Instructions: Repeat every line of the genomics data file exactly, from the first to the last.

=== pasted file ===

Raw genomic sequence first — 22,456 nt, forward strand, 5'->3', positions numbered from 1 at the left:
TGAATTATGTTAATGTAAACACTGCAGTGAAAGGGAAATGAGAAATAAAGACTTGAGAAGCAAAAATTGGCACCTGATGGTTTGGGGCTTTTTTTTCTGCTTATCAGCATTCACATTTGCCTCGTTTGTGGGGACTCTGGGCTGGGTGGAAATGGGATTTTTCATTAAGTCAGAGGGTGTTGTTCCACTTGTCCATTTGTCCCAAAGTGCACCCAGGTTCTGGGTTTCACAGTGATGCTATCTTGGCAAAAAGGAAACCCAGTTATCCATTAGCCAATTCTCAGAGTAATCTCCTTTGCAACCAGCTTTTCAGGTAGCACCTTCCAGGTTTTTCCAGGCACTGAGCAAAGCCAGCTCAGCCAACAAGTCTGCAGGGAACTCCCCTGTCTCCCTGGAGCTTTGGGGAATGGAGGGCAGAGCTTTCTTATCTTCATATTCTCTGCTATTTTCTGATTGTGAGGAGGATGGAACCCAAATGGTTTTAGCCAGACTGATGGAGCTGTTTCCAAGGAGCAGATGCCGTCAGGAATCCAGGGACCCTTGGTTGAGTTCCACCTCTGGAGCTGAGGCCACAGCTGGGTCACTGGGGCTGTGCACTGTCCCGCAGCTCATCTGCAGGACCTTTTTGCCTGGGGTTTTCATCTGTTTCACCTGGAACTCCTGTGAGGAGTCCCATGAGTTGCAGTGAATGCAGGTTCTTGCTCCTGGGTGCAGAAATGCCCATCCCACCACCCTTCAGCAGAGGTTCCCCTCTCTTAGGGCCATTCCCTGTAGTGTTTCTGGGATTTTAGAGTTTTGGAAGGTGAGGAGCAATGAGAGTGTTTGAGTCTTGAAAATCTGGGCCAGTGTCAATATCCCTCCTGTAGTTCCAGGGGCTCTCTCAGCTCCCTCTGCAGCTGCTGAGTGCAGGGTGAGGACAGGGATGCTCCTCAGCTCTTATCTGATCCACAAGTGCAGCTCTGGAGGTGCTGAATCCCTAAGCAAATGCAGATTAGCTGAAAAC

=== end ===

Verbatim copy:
Raw genomic sequence first — 22,456 nt, forward strand, 5'->3', positions numbered from 1 at the left:
TGAATTATGTTAATGTAAACACTGCAGTGAAAGGGAAATGAGAAATAAAGACTTGAGAAGCAAAAATTGGCACCTGATGGTTTGGGGCTTTTTTTTCTGCTTATCAGCATTCACATTTGCCTCGTTTGTGGGGACTCTGGGCTGGGTGGAAATGGGATTTTTCATTAAGTCAGAGGGTGTTGTTCCACTTGTCCATTTGTCCCAAAGTGCACCCAGGTTCTGGGTTTCACAGTGATGCTATCTTGGCAAAAAGGAAACCCAGTTATCCATTAGCCAATTCTCAGAGTAATCTCCTTTGCAACCAGCTTTTCAGGTAGCACCTTCCAGGTTTTTCCAGGCACTGAGCAAAGCCAGCTCAGCCAACAAGTCTGCAGGGAACTCCCCTGTCTCCCTGGAGCTTTGGGGAATGGAGGGCAGAGCTTTCTTATCTTCATATTCTCTGCTATTTTCTGATTGTGAGGAGGATGGAACCCAAATGGTTTTAGCCAGACTGATGGAGCTGTTTCCAAGGAGCAGATGCCGTCAGGAATCCAGGGACCCTTGGTTGAGTTCCACCTCTGGAGCTGAGGCCACAGCTGGGTCACTGGGGCTGTGCACTGTCCCGCAGCTCATCTGCAGGACCTTTTTGCCTGGGGTTTTCATCTGTTTCACCTGGAACTCCTGTGAGGAGTCCCATGAGTTGCAGTGAATGCAGGTTCTTGCTCCTGGGTGCAGAAATGCCCATCCCACCACCCTTCAGCAGAGGTTCCCCTCTCTTAGGGCCATTCCCTGTAGTGTTTCTGGGATTTTAGAGTTTTGGAAGGTGAGGAGCAATGAGAGTGTTTGAGTCTTGAAAATCTGGGCCAGTGTCAATATCCCTCCTGTAGTTCCAGGGGCTCTCTCAGCTCCCTCTGCAGCTGCTGAGTGCAGGGTGAGGACAGGGATGCTCCTCAGCTCTTATCTGATCCACAAGTGCAGCTCTGGAGGTGCTGAATCCCTAAGCAAATGCAGATTAGCTGAAAAC